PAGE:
Sunday, 10 August 2014

Why I don't enjoy being in Germany during the World Cup

(or the European Championships, or any time their national football team is playing)

Because I really dislike German nationalism, that's why.

It only seems to lead to disaster: disaster for them and disaster for everyone around them. And it does this because it always seems to lead the Germans into a horrible, disastrous combination of arrogance and short-sightedness. They start to think that they can and should pursue some course of action which, while it causes tremendous suffering for other nations around them, seems to be just fine for them – but which in the long run causes disaster for them too, because Europe's countries are small and closely interdependent; none of them exist in isolation. Something that causes most to suffer ultimately always causes all to suffer. Every conflict there is internecine.

They did this in 1914 and they did it again in the 1930s, and the latter episode resulted in such a catastrophe that it kept German nationalism suppressed for decades later. But it inevitably revived as older people died and the collective memory faded, and now it's all happening again.

Joschka Fischer said it so well just over two years ago:

Germany destroyed itself – and the European order – twice during the 20th century, and then convinced the West that it had drawn the right conclusions. Only in this manner – reflected most vividly in its embrace of the European project – did Germany win consent for its reunification. It would be both tragic and ironic if a restored Germany, by peaceful means and with the best of intentions, brought about the ruin of the European order a third time.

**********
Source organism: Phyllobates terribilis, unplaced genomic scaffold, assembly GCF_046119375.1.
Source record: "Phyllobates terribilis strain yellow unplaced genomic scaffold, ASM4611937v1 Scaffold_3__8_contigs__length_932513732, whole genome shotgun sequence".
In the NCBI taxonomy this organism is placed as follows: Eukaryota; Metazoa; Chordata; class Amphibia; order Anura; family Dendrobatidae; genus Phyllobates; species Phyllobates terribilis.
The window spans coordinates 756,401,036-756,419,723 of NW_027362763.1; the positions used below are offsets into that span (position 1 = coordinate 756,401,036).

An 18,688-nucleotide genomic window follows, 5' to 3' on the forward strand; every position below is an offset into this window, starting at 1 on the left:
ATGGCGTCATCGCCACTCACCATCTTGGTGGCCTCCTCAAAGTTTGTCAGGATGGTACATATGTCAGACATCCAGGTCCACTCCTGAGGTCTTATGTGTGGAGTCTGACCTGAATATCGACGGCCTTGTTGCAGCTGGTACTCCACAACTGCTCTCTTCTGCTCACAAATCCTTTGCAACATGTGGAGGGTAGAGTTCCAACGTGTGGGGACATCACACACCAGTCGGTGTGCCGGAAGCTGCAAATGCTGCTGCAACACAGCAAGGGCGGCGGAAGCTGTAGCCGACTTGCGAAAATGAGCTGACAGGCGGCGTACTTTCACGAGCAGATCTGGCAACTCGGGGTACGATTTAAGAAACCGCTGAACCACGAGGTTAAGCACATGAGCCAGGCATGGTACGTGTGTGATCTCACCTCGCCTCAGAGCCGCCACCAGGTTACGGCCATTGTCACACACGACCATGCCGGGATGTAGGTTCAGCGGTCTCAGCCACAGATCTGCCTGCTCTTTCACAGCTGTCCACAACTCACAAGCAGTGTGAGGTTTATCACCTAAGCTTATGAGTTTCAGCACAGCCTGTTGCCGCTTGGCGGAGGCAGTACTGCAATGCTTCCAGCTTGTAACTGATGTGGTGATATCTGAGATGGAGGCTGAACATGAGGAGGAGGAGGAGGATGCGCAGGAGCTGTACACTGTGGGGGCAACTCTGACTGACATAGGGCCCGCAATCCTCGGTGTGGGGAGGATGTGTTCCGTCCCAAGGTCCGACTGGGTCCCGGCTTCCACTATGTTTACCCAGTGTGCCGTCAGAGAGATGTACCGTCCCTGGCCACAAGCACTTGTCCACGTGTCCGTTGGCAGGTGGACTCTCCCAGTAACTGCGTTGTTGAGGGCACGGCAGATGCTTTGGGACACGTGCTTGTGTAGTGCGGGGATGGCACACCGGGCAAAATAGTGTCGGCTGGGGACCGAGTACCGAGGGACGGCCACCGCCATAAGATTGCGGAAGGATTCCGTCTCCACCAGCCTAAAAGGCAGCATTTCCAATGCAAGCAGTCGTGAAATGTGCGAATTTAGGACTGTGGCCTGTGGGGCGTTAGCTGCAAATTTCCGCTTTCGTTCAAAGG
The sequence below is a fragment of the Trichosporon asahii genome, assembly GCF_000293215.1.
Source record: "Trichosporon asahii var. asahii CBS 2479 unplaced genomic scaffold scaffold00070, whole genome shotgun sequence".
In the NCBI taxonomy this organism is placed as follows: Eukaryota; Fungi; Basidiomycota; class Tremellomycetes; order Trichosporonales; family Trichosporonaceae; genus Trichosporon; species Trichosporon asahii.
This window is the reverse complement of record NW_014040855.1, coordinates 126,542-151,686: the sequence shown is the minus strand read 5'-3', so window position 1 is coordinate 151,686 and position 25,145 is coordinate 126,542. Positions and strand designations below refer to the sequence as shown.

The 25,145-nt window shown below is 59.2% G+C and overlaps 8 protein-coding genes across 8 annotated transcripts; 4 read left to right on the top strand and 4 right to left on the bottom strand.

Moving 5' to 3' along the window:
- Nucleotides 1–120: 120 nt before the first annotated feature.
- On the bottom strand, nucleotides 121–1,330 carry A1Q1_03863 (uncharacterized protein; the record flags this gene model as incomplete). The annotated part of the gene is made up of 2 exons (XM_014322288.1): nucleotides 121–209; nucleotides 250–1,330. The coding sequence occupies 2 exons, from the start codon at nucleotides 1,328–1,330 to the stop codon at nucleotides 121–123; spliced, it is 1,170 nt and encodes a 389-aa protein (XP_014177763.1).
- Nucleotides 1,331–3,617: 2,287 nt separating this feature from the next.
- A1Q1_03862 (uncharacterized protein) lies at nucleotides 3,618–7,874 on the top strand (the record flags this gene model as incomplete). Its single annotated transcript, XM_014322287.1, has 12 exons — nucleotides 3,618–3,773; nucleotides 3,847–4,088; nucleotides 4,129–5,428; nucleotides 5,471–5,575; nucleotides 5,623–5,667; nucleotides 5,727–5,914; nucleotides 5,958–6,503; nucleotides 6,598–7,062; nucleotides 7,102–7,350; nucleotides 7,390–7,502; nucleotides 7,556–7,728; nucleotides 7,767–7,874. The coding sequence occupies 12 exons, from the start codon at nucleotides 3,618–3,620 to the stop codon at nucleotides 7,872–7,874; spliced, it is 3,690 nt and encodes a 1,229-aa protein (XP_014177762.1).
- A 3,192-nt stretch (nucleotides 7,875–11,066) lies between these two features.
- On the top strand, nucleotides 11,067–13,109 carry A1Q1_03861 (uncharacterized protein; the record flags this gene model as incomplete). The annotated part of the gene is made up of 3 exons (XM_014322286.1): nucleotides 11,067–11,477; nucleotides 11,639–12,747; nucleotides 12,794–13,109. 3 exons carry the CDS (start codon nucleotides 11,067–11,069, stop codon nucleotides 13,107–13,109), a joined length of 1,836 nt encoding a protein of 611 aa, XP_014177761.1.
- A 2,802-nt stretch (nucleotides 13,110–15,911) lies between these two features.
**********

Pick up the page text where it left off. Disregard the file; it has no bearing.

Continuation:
The only part of that I even slightly disagree with is the words "and with the best of intentions". To me, Germany's intentions seem nothing but arrogant, foolish and selfish.

At that time Fischer urgently called for Germany to change course, saying that the salvation of the euro and the European Union requires not only "structural reforms aimed at restoring Europe’s competitiveness" but also "political and fiscal unification" and "short-term growth policies". Since then there has been no significant movement by Germany on either of those last two points. Germany has continued to impose its deeply misguided austerity regime on the eurozone with arrogant blindness to its fundamental flaws, its lack of success and the pointless pain it is inflicting in nearly every other country. Analysts are talking more and more about Europe facing a "lost decade" economically.

With the exception of Germany [emphasis added], none of Europe’s biggest economies have returned to the level of economic output they had at the beginning of 2008... The figures suggest that Europe is already well into what could become a lost decade — a period of pernicious stagnation and wasted potential that could have lasting effects on ordinary citizens.

The truth of Fischer's observations two years ago is becoming increasingly clear:

We are once again learning the hard way that this kind of austerity, when applied in the teeth of a major financial crisis, leads only to depression. This insight should have been common knowledge; it was, after all, a major lesson of the austerity policies of President Herbert Hoover in the United States and Chancellor Heinrich Bruning in Weimar Germany in the early 1930s. Unfortunately, however, Germany, of all countries, seems to have forgotten this reality.

Germany's collective memory was once the country's best asset. It seemed to be pretty much the only country in the world that had successfully learned from the past. Now Germany has collective amnesia, and the results are exactly what you would expect them to be.